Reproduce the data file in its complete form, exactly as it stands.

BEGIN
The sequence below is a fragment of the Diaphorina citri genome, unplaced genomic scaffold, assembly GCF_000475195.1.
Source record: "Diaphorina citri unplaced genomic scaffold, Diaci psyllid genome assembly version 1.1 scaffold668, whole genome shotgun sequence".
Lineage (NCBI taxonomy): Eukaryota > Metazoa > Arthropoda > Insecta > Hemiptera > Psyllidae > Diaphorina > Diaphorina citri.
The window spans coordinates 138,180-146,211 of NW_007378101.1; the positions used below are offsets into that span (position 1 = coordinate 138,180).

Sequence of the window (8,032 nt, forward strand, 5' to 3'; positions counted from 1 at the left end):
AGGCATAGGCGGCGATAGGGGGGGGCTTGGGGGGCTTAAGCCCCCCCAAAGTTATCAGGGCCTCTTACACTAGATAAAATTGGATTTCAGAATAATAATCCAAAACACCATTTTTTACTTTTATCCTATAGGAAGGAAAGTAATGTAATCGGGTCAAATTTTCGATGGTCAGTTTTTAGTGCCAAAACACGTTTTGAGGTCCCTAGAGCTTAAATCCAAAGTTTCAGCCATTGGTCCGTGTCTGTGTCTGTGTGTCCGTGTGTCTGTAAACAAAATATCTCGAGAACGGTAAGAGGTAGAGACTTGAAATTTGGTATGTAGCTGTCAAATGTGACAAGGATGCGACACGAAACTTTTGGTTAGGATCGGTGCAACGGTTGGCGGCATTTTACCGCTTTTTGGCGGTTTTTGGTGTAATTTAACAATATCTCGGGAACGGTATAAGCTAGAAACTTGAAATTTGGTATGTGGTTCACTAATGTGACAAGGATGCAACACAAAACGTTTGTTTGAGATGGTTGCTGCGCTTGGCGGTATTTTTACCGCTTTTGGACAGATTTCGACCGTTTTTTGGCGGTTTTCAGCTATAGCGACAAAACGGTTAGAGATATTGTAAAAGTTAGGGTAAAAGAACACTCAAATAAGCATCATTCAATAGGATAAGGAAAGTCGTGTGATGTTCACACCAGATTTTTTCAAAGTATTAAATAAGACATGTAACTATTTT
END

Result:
The sequence below is a fragment of the Diaphorina citri genome, unplaced genomic scaffold, assembly GCF_000475195.1.
Source record: "Diaphorina citri unplaced genomic scaffold, Diaci psyllid genome assembly version 1.1 scaffold668, whole genome shotgun sequence".
Lineage (NCBI taxonomy): Eukaryota > Metazoa > Arthropoda > Insecta > Hemiptera > Psyllidae > Diaphorina > Diaphorina citri.
The window spans coordinates 138,180-146,211 of NW_007378101.1; the positions used below are offsets into that span (position 1 = coordinate 138,180).

Sequence of the window (8,032 nt, forward strand, 5' to 3'; positions counted from 1 at the left end):
AGGCATAGGCGGCGATAGGGGGGGGCTTGGGGGGCTTAAGCCCCCCCAAAGTTATCAGGGCCTCTTACACTAGATAAAATTGGATTTCAGAATAATAATCCAAAACACCATTTTTTACTTTTATCCTATAGGAAGGAAAGTAATGTAATCGGGTCAAATTTTCGATGGTCAGTTTTTAGTGCCAAAACACGTTTTGAGGTCCCTAGAGCTTAAATCCAAAGTTTCAGCCATTGGTCCGTGTCTGTGTCTGTGTGTCCGTGTGTCTGTAAACAAAATATCTCGAGAACGGTAAGAGGTAGAGACTTGAAATTTGGTATGTAGCTGTCAAATGTGACAAGGATGCGACACGAAACTTTTGGTTAGGATCGGTGCAACGGTTGGCGGCATTTTACCGCTTTTTGGCGGTTTTTGGTGTAATTTAACAATATCTCGGGAACGGTATAAGCTAGAAACTTGAAATTTGGTATGTGGTTCACTAATGTGACAAGGATGCAACACAAAACGTTTGTTTGAGATGGTTGCTGCGCTTGGCGGTATTTTTACCGCTTTTGGACAGATTTCGACCGTTTTTTGGCGGTTTTCAGCTATAGCGACAAAACGGTTAGAGATATTGTAAAAGTTAGGGTAAAAGAACACTCAAATAAGCATCATTCAATAGGATAAGGAAAGTCGTGTGATGTTCACACCAGATTTTTTCAAAGTATTAAATAAGACATGTAACTATTTT